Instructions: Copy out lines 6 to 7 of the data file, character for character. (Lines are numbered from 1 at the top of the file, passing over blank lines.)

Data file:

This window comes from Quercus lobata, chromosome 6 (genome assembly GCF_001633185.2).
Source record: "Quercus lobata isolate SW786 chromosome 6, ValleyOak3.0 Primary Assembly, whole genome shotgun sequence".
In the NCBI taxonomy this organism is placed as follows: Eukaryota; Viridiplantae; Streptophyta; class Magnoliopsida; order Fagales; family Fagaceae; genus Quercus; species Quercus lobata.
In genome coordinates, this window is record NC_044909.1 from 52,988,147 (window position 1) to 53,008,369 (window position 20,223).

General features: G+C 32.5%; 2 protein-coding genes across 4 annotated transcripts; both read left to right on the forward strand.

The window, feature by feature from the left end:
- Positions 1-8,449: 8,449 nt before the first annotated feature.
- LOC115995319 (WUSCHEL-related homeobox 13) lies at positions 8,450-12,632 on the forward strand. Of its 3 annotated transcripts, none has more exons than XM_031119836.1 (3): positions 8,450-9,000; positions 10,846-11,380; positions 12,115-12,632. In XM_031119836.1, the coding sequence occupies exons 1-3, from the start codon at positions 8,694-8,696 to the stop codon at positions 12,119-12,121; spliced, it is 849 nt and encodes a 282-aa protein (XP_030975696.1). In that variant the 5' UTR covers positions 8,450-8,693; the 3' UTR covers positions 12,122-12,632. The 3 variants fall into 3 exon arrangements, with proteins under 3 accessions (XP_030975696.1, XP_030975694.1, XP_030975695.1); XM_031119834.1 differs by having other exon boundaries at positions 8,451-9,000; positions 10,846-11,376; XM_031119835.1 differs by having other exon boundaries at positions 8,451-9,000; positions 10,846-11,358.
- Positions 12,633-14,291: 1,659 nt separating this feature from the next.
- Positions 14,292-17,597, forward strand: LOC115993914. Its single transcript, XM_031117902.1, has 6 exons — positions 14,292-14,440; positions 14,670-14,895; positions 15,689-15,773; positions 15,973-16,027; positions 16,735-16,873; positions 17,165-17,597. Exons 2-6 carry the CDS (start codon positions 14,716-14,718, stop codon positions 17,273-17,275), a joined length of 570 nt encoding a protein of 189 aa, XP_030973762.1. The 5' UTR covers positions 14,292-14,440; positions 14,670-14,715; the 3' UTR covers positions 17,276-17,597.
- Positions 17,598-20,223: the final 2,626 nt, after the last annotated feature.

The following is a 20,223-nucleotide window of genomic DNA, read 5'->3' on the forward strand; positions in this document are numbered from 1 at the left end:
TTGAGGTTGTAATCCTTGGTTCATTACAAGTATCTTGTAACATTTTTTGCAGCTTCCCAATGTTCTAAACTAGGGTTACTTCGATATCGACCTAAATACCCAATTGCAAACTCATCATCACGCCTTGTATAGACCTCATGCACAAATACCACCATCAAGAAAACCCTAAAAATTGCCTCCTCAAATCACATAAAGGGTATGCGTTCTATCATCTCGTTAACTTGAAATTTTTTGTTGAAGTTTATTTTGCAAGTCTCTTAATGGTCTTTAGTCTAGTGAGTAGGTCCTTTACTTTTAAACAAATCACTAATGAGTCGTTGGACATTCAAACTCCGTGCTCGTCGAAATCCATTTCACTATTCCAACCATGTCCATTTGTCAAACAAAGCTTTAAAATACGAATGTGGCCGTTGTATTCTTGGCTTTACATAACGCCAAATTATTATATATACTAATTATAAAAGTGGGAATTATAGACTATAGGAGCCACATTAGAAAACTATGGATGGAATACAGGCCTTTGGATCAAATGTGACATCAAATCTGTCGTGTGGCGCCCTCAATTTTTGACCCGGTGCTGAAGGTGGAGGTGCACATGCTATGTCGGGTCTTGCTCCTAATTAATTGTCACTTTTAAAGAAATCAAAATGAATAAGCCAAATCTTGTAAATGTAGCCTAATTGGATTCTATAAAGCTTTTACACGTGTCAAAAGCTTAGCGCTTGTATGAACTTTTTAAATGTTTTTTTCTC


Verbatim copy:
The window, feature by feature from the left end:
- Positions 1-8,449: 8,449 nt before the first annotated feature.